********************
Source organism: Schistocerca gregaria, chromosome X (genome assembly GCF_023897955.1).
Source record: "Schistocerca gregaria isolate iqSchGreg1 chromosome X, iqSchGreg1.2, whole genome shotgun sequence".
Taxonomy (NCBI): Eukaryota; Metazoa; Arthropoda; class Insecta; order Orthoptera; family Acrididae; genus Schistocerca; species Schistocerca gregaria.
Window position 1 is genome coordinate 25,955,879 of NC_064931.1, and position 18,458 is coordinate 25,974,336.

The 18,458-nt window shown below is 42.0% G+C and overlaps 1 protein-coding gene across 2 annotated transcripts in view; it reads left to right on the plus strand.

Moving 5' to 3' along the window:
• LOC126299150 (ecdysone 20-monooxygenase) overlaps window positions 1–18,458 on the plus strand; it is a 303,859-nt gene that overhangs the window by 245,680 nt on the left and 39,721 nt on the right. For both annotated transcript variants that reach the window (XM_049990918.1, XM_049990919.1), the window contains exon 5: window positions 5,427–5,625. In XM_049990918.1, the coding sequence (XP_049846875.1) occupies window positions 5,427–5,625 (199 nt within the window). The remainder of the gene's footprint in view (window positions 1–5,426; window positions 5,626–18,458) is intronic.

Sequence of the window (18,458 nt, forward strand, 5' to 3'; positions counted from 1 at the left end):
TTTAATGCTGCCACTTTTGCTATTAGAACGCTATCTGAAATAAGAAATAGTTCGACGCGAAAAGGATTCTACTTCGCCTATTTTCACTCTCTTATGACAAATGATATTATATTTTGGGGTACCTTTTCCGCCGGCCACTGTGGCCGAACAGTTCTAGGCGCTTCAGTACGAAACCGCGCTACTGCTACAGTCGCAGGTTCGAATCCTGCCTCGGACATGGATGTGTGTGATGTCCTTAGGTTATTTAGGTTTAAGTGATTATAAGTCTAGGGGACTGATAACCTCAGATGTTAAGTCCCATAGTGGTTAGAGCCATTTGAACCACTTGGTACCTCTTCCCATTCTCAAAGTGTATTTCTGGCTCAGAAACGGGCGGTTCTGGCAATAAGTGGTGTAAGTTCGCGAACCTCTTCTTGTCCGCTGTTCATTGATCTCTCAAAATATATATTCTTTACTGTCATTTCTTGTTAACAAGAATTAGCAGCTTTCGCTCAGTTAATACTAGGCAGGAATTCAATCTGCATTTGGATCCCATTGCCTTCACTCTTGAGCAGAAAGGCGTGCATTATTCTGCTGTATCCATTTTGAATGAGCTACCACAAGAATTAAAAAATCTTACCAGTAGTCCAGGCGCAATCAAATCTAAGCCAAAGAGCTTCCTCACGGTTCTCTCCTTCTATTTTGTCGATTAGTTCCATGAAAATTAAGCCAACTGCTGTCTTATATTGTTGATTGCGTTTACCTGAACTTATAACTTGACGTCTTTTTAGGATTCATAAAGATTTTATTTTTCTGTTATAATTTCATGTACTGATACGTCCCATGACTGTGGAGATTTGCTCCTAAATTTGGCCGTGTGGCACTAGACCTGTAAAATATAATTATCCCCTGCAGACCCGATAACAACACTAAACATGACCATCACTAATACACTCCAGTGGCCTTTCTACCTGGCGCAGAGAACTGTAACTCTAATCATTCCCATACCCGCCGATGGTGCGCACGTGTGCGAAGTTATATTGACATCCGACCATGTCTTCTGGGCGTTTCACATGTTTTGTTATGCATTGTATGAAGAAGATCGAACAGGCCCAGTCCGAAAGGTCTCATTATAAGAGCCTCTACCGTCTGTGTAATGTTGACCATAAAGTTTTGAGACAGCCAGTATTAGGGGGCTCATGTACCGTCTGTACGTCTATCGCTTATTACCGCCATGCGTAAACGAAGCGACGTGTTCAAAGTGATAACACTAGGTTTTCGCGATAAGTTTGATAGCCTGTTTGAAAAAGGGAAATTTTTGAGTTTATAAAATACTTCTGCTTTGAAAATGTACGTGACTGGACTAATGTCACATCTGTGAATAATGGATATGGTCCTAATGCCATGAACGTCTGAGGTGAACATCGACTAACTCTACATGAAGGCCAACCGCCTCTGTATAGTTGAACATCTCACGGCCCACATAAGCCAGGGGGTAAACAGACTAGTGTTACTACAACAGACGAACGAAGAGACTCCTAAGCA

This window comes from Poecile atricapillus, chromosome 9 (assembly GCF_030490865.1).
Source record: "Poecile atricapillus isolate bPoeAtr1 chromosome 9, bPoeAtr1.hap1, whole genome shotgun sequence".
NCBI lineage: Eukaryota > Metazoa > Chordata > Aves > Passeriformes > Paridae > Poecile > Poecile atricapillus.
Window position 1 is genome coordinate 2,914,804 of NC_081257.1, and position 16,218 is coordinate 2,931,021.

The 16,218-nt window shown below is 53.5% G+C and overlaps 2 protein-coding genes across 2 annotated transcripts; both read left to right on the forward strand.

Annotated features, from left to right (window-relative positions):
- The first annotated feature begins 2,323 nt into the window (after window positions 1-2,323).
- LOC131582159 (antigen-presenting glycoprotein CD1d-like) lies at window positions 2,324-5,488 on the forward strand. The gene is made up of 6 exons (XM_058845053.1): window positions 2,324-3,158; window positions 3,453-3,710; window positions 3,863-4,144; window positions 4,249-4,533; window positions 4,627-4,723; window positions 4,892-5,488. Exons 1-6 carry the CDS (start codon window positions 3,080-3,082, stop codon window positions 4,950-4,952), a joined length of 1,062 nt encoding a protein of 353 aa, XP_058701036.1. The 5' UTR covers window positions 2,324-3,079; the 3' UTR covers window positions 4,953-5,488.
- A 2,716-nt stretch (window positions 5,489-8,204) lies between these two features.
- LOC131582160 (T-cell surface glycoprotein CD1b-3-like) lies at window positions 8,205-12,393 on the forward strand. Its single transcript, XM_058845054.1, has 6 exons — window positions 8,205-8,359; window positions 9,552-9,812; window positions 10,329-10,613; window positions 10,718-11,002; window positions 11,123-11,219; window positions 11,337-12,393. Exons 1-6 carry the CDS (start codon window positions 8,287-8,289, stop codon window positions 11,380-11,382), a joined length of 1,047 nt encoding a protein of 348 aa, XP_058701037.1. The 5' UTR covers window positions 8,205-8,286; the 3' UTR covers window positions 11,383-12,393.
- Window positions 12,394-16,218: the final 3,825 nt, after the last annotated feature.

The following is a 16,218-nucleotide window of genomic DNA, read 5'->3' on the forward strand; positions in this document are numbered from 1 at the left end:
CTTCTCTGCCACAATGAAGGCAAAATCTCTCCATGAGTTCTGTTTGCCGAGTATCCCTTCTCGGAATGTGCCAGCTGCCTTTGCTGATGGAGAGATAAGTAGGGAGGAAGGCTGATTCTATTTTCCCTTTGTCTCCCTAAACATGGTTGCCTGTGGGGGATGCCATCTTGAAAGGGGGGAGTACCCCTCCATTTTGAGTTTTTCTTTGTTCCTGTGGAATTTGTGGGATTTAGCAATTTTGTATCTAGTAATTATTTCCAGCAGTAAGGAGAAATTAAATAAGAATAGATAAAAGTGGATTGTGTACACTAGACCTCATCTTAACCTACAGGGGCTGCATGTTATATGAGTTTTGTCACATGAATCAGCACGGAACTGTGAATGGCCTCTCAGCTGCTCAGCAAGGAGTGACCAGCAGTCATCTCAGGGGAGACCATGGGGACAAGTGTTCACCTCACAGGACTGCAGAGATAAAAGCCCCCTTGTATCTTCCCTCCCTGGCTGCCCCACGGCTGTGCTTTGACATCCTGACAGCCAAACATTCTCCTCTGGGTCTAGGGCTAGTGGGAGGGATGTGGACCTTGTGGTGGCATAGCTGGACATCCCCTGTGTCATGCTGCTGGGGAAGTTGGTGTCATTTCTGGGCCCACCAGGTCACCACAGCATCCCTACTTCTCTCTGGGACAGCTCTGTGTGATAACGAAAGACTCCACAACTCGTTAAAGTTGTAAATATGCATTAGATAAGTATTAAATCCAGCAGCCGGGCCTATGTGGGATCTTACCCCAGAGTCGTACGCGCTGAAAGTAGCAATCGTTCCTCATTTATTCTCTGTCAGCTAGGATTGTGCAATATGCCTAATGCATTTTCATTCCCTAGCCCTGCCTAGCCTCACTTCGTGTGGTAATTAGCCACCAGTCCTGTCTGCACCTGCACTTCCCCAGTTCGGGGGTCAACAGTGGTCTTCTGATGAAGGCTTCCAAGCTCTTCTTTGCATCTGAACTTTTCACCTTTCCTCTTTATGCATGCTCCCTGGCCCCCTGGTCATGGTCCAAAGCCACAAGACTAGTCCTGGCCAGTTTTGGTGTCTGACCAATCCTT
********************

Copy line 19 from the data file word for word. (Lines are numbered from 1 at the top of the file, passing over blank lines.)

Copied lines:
- LOC131582160 (T-cell surface glycoprotein CD1b-3-like) lies at window positions 8,205-12,393 on the forward strand. Its single transcript, XM_058845054.1, has 6 exons — window positions 8,205-8,359; window positions 9,552-9,812; window positions 10,329-10,613; window positions 10,718-11,002; window positions 11,123-11,219; window positions 11,337-12,393. Exons 1-6 carry the CDS (start codon window positions 8,287-8,289, stop codon window positions 11,380-11,382), a joined length of 1,047 nt encoding a protein of 348 aa, XP_058701037.1. The 5' UTR covers window positions 8,205-8,286; the 3' UTR covers window positions 11,383-12,393.